Elon Musk hit with insider trading claims over his Dogecoin crypto-hype
Claim: Billionaire banked big bread boosting bizarro-bucks
A lawsuit filed last year against billionaire Elon Musk on behalf of individuals who lost money investing in Dogecoin has been expanded to include allegations of insider trading.
Initially, the first two complaints filed against the Tesla mogul describe the dog-themed cryptocurrency as a pyramid scheme and allege that Musk tried to manipulate the market for Dogecoin – described by its creators as a joke – through public comments on Twitter and during an appearance on TV's Saturday Night Live. Now that legal challenge has grown to include fresh claims.
Essentially, Musk every so often, even to this day, draws attention to Dogecoin, after which the price jumps. For example, by tweeting memes about the crypto-coin and openly supporting its use; letting people buy Tesla merch using Doge; and announcing the upcoming launch of the DOGE-1 cubesat by SpaceX, a mission said to have been paid for in Dogecoin.
This pretty much helped fuel the coin's surge in price from about $0.003 apiece in November 2020 to an all-time high of $0.74 in May 2021 when the markets were going nuts in the pandemic. It has since crashed to $0.07 amid a crypto-winter and general economic downturn. Those who bought in on the way up and didn't sell at the right moment to take a profit are now staring at big losses, and Musk is in their sights.
His legal team in March tried to have the case dismissed [PDF], arguing that the plaintiffs' claims are deficient and that "Dogecoin is a legitimate cryptocurrency – indeed, one of the largest – which is valued at nearly $10 billion." That figure is indeed correct: its market cap is ten billion dollars.
Now the amended complaint [PDF], filed earlier this week in the Southern District of New York, makes fresh claims that Musk's actions violated the law.
Elon Musk hijacked an emergent pop-culture phenomenon to cross-promote himself and his companies and to pad his obscene fortune
"This is a securities fraud class action arising from a deliberate course of carnival barking market manipulation and insider trading by the world’s richest man Elon Musk, who hijacked an emergent pop-culture phenomenon to cross-promote himself and his companies, and to pad his obscene fortune, preying on the earnest hopes of vulnerable Americans, including war veterans, blue collar workers, and the elderly," the latest complaint begins.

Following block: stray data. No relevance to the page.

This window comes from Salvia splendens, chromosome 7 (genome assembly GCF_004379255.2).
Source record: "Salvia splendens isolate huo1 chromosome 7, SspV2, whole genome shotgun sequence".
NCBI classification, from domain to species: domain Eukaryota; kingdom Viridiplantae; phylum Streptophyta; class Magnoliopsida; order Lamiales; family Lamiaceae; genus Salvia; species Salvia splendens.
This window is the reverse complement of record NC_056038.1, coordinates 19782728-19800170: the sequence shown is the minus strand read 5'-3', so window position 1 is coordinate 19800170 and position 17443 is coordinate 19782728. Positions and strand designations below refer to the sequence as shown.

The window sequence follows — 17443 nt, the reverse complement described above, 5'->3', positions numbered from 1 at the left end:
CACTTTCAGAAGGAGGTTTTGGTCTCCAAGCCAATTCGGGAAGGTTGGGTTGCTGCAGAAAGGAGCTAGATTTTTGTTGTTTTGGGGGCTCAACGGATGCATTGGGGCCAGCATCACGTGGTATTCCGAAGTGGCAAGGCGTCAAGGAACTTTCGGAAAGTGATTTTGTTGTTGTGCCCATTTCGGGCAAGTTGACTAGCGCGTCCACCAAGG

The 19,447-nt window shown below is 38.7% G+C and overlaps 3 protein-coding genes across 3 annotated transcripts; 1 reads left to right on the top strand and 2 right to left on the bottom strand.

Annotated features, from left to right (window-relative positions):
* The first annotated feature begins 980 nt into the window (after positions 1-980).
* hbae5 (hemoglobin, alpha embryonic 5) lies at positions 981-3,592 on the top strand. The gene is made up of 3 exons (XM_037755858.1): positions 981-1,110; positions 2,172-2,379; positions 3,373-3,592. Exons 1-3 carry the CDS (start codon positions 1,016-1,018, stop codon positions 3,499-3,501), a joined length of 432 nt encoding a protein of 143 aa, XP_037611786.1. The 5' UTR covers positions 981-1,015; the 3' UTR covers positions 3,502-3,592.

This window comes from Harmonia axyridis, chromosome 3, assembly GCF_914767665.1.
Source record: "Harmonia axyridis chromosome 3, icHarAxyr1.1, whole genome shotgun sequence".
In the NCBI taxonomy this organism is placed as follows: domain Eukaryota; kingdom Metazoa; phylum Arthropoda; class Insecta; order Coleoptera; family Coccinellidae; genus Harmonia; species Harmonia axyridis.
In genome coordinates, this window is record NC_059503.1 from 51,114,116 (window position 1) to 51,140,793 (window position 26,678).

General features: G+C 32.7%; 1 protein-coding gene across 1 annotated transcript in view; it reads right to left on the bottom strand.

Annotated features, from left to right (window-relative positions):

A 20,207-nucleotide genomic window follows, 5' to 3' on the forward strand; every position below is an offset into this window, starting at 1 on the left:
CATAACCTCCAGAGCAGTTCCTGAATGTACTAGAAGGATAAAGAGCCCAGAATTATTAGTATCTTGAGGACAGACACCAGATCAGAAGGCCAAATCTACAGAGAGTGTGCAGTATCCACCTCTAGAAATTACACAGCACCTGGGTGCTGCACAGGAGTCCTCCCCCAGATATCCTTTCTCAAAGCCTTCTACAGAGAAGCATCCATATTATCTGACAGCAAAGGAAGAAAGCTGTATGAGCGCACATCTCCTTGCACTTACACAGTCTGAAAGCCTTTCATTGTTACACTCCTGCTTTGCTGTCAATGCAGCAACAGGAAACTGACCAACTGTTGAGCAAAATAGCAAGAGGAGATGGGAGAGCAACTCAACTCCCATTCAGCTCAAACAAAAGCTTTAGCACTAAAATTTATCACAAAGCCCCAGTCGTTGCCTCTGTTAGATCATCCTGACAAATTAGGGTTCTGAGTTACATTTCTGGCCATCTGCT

It goes on to cite Musk's decision in April this year to change the Twitter logo to the Shiba Inu graphic associated with Dogecoin, which coincided with a 30 percent increase in the price of the cryptocurrency, as an example of Musk manipulating the market and then trading on the results. It's claimed he offloaded more than $100 million in Dogecoin after changing that logo for a few days and boosting the price. In fact, it's said that the billionaire repeatedly traded the coin after seemingly being involved in moving the price.
It further alleges that Musk, in addition to manipulating the Dogecoin market for himself, benefits from paid influencers, or shills, who publish obsequious commentary that support Musk and his companies. It also claims Tesla traded in the currency and benefited from insider knowledge from Musk.
"Musk traded Dogecoin profitably through one or more wallets and domestic exchanges using foreknowledge then unknown and undisclosed to Dogecoin investors generally or publicly, of his own intended moves to manipulate the market," the amended lawsuit claims.
"Tesla, Inc, also traded profitably through one or more wallets and domestic exchanges during the class period, having been tipped off to this information by Defendant Musk."
- Meme crypto-coin literally going to the Moon, if Elon Musk is to believed, on DOGE-1 mission courtesy of SpaceX Falcon 9
- Tesla jettisons 75% of Bitcoin holdings, boosting cash balance by $936m
- Musk sows more Twitter chaos, now with Official policy snafu
- Crypto craziness craps out – and about time too
Dogecoin was created in 2013 but didn't really take off until Musk showed interest in the project in 2019. As noted in the various complaints, Dodecoin was trading at $0.002 on April 1, 2019, when an online survey proposed Musk as "CEO" of Dogecoin and Musk began tweeting about Dogecoin and advising the project's development team. By April 4, 2019, the token's value had doubled.
"In subsequent tweets, Musk, who had tens of millions of Twitter followers at the time, dubbed himself 'the Dogefather,' and has tweeted about Dogecoin over one-hundred times since then," the latest complaint reads.
Twitter loses second head of Trust and Safety under MuskREAD MORE
The lawsuit cites various studies as evidence that Musk's tweets have moved the Dogecoin market. For example, Lennart Ante's paper [PDF], "How Elon Musk's Twitter Activity Moves Cryptocurrency Markets," says, "Based on a sample of 47 cryptocurrency-related Twitter events, we identify significant positive abnormal returns and trading volume following such events [for Dogecoin]."
Musk's remarks about Doge haven't always been positive. When he appeared on Saturday Night Live on May 8, 2021, he called Dogecoin "a hustle," and a selloff followed. Two days later, Dogecoin's market capitalization had declined $30 billion and by the end of that year the cryptocurrency had lost 90 percent of its value. The various plaintiffs in the case lost between $17,000 and $150,000 as a result.
Alex Spiro, one of the attorneys representing Musk, did not immediately respond to a request for comment. It's likely Musk's legal team will try again to have the case – described in a prior motion to dismiss [PDF] as "a fanciful work of fiction" – tossed.
By the way, Musk's tweeting has not been enough to sustain the price of Twitter, which the billionaire acquired for $44 billion and was recently valued at just $15 billion. ®